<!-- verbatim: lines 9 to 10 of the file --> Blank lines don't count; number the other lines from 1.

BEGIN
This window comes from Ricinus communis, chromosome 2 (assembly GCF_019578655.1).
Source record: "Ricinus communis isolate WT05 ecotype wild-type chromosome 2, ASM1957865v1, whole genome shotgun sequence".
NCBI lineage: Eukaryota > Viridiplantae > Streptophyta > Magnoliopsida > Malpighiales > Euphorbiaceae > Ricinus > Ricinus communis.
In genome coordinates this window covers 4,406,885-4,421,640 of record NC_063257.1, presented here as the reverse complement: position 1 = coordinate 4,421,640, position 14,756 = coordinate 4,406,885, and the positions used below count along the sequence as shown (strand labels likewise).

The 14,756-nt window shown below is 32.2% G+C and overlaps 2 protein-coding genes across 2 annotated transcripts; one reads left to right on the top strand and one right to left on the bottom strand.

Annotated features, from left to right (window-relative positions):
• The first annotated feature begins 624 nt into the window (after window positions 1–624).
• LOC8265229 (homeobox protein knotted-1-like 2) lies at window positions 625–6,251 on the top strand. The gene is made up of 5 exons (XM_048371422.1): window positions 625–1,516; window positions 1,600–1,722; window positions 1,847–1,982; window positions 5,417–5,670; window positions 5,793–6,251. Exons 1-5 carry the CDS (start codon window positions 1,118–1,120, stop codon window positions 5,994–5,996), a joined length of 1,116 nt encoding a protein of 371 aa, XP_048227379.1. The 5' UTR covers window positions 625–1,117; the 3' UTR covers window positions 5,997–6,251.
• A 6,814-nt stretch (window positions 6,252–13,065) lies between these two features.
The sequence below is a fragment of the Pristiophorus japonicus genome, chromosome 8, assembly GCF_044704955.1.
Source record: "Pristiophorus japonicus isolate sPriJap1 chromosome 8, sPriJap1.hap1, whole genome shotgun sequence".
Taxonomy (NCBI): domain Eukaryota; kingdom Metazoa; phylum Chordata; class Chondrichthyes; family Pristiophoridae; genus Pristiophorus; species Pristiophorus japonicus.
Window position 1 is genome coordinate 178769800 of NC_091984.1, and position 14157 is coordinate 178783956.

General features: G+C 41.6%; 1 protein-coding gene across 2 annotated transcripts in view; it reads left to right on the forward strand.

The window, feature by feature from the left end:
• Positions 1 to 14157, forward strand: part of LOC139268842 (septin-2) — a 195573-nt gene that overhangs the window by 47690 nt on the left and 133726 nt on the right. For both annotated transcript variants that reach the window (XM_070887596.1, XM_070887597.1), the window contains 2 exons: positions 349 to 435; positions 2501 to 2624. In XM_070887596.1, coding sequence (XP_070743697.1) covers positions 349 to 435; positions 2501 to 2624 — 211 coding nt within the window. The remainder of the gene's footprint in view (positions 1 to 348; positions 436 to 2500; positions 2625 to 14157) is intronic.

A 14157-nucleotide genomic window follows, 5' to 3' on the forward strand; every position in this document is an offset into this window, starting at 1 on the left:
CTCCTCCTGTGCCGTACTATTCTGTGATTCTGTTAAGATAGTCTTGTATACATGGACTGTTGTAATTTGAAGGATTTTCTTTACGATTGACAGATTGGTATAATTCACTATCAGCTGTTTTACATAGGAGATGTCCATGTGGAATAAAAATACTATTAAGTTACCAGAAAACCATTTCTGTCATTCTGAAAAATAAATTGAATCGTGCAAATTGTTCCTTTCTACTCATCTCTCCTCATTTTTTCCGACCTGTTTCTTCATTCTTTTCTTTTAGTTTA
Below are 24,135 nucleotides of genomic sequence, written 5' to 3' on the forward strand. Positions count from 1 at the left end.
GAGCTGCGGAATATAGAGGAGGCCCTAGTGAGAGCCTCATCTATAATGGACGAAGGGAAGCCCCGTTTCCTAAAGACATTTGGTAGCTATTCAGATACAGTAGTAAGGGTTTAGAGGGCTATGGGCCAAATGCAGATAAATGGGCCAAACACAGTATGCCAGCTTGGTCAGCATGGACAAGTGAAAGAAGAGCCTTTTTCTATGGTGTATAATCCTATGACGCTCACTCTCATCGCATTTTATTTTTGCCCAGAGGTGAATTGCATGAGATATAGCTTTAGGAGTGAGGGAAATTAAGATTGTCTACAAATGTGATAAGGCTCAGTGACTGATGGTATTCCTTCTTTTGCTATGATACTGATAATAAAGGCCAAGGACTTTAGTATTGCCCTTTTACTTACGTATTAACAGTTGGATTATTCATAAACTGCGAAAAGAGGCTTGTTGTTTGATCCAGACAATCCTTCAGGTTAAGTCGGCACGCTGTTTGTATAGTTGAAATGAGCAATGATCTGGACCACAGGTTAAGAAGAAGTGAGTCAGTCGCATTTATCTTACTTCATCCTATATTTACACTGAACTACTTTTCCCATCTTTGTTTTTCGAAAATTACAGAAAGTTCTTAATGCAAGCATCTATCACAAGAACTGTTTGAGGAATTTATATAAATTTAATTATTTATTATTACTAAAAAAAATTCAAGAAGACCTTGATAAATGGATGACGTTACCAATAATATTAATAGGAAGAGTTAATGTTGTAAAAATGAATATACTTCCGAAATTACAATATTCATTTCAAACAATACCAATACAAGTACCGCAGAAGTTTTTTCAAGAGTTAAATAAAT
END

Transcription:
• A 6,814-nt stretch (window positions 6,252–13,065) lies between these two features.
The sequence below is a fragment of the Pristiophorus japonicus genome, chromosome 8, assembly GCF_044704955.1.